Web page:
I am a public television and radio nerd. It was something that I developed while I was an undergrad. One of my political science professors said that the closest thing to a neutral media outlet in America that you will ever get is public media. Everything else is corporate backed, so there will always be some bias in the reporting from mainstream media. But, that's just my personal opinion. I'm sure there are people that feel strongly one way or another, so as always, feel free to sound off in the comments.
I first learned about the Brookings Institution listening to NPR, and watching PBS news and round table discussion shows like Washington Week. The Brookings Institution is a think tank based out of Washington D.C. that has had some recent publications dealing with cannabis reform. John Hudak Ph.D. (Fellow, Center for Effective Public Management) and Grace Wallack (Senior research assistant, Governance Studies, Center for Effective Public Management) at the Brookings Institution recently authored a piece that dealt specifically with the issue of the need to remove barriers to marijuana research.
The 'we need more research' dragging the foot argument is one of my biggest pet peeves in politics. So many politicians go to that position when asked if they support marijuana reform. They just shrug their shoulders and act like they want to see more research, but also act like they are powerless to do anything about it. If an elected official truly wanted to see more research for marijuana, they would do something about it. But instead they just refer to it like there's nothing that can be done about the situation, and hope that people just quit asking about it.
If marijuana is truly dangerous, then reform opponents shouldn't have anything to worry about when it comes to research. However, all prohibitionists will fight research at all costs because they know that once the truth gets out there, officially and extensively, so many of their arguments will be debunked instantly. The reform community is perfectly fine with more research. What we are not fine with is sitting around talking about it, but not being allowed to actually ever see it being done like we see with so much other research. The piece by John Hudak and Grace Wallack dives really deep into this subject, and asks a lot of questions and explores some answer about what it would take for the federal government to open up the ability to research marijuana on an equal scale to other medicines.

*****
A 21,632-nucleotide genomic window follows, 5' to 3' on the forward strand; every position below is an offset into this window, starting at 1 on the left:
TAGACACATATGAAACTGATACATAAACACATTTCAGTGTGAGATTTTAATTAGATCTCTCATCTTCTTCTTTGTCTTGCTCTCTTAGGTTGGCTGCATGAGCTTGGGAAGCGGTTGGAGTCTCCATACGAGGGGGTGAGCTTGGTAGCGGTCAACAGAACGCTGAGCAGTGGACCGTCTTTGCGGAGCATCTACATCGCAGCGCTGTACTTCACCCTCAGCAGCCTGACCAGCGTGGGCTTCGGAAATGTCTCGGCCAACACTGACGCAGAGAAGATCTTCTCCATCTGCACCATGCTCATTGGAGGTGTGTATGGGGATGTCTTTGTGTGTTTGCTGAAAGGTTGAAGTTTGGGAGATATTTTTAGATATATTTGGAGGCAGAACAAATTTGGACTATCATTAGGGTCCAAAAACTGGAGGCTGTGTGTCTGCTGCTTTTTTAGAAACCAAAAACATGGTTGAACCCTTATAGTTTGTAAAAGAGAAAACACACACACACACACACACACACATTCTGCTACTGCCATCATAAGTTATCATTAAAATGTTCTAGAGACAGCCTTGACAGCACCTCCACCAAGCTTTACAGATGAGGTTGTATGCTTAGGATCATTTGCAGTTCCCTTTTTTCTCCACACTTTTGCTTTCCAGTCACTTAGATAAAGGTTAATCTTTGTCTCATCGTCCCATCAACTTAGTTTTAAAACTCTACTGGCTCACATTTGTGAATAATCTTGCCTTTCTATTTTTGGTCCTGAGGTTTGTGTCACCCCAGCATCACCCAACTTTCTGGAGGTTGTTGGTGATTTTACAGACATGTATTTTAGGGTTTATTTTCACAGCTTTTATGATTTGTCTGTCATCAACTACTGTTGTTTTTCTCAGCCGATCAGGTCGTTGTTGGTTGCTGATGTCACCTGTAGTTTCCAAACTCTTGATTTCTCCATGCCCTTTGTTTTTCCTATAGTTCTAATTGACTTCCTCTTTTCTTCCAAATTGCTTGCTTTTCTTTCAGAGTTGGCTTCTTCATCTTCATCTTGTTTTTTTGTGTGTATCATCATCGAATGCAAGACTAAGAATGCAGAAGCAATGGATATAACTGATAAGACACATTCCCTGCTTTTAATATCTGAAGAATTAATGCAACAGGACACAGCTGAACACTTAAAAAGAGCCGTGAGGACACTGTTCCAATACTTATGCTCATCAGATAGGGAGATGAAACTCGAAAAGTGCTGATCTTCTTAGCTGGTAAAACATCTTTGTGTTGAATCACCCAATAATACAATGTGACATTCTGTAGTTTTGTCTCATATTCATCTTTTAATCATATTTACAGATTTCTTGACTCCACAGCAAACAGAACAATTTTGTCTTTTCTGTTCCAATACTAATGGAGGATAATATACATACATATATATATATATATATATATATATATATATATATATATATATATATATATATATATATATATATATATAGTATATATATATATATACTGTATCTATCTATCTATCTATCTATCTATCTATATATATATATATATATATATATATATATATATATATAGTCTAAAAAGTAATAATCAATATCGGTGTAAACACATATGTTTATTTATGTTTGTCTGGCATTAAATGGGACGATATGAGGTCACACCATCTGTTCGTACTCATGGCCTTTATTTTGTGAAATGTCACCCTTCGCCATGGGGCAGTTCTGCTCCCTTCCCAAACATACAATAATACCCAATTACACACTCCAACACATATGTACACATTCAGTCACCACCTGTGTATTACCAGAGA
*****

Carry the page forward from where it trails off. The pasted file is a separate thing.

Of all the controlled substances that the federal government regulates, cannabis is treated in unique ways that impede research. Specifically, the U.S. government has held back the medical community's ability to conduct the type of research that the scientific community considers the experimental gold standard in guiding medical practice. Thus, the use of cannabis for medical treatment is happening in states based largely on anecdotal or limited science. In many cases, patients and doctors operate according to a learn-as-you-go approach---a situation that is inexcusably the fault of federal policies failing to keep pace with changing societal views and state-level legal landscapes.
In "Ending the U.S. government's war on medical marijuana research," authors John Hudak and Grace Wallack argue that it is time for the federal government to recognize the serious public policy risks born from limited medical, public health, and pharmaceutical research into cannabis and its use. As medical marijuana becomes increasingly accessible in state-regulated, legal markets, and as others self-medicate in jurisdictions that do not allow the medical use of cannabis, it is increasingly important that the scientific community conduct research on this substance. However, statutory, regulatory, bureaucratic, and cultural barriers have paralyzed science and threatened the integrity of research freedom in this area.
Hudak and Wallack explore the specific federal government policies that limit medical marijuana research and detail the consequences of those policies for the medical community and for public policy. They also examine some of the existing proposals that seek to ameliorate these challenges, concluding that some are meaningful and would make substantive changes that advance medical research, while others are narrow-sighted, misunderstood, and fail to provide the type of large-scale change necessary to achieve reformers' desired goals. Analyzing the efficacy of one often-proposed solution, the rescheduling of marijuana from a Schedule I narcotic, Hudak and Wallack argue that this specific policy proposal is limited in its ability advance constructive medical research.
Ultimately, the authors recommend a more comprehensive set of policy reforms that will liberate the medical community in its pursuit of research into marijuana.
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